What are social support systems? In this episode, Melissa and Siria discuss why social support systems are important for your wellbeing, and how to assess your current support systems. Get your notebooks out, there are LOTS of powerful questions to help guide you and to make sure you have a healthy support network for when you need it.
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What A Healthy Support System Looks Like And How To Build One For Yourself
In this episode, you will learn about what social support systems are, why they are important for your well-being, and how to assess your support systems. Get your notebooks out. There are lots of powerful questions to help guide you.
Welcome, everyone. We are going to be talking about healthy support systems and how to build one for yourself.
Social support systems are the network of people that help you navigate through life.Social support systems are basically your network of people that help you navigate through life. Click To Tweet
When I think of social support systems, I think of my ride-or-dies or the people that are in your corner that are going to continue to provide you with support, encouragement, care, and respect.
That’s very nice. I was thinking it was more of your people. I feel like I’ve got ride-or-dies but there’s a different level. This is the inner circle of people but even within that, as I was gathering my notes, I was thinking there are some people who are part of my social system that doesn’t necessarily make it to the inner circle or don’t necessarily make it all the way to be considered a ride-or-die yet they are still people whom I would reach out to for help if I needed it.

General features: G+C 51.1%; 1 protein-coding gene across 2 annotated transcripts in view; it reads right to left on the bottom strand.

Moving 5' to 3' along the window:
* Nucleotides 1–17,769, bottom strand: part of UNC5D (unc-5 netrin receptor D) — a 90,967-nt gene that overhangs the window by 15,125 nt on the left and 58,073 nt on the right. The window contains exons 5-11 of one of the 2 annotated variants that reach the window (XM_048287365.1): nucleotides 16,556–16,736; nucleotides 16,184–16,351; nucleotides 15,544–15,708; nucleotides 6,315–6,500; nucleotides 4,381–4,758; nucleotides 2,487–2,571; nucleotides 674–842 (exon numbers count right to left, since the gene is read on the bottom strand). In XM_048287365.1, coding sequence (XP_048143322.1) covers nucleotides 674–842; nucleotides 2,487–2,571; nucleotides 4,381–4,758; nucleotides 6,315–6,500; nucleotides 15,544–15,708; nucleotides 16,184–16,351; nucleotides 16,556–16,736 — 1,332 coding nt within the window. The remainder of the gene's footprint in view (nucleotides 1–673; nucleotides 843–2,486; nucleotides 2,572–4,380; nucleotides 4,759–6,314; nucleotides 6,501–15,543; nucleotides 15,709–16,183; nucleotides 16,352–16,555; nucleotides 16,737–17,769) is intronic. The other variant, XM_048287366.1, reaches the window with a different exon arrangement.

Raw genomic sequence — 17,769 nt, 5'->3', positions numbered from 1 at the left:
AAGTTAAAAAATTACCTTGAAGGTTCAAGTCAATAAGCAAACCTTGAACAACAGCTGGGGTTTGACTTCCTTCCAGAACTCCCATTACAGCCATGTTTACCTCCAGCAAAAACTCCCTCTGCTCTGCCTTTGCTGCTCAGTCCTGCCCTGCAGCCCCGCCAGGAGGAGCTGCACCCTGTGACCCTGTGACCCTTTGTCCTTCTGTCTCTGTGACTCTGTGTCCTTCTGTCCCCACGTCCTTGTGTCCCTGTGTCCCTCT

When I was putting together my notes, I did come across four different types of support we need, which could be why we lean toward certain people for various needs versus others. Even when I was thinking about what a social support system does specifically, it’s providing support. When a person provides you with support, it’s not self-serving. I know that we have talked about how there is no selfless act.
While that may be true, I want to take a moment to point out the difference. Not self-serving is an example of one way. If I’m providing support for you, for example, it comes from a place within me of love and respect. I expect nothing in return. Does it make me feel good when Siria is thriving and happy? Absolutely. In that way, I do get something out of it but there are self-serving people that have been in my social network, for example. At one point, I dated a narcissist.
I didn’t know this person was a narcissist at the time. This person showered me with attention, encouragement, and support. That is until I started to surpass them in my career. At that point, that’s when the relationship went downhill. It was then that I realized that my role in the relationship had been to puff them up and to help ease their security. At that time, I was able to see the connection that the support that they provided me served them more than it did me.
That’s interesting. Do you think that to be a healthy support system, it needs to be equal?
I don’t know if it needs to be equal because when we get into the four different types of support a person can provide, there are strengths that certain people possess, but how can you measure equality in something subjective? I’m not quite sure how would you even begin to make that equal.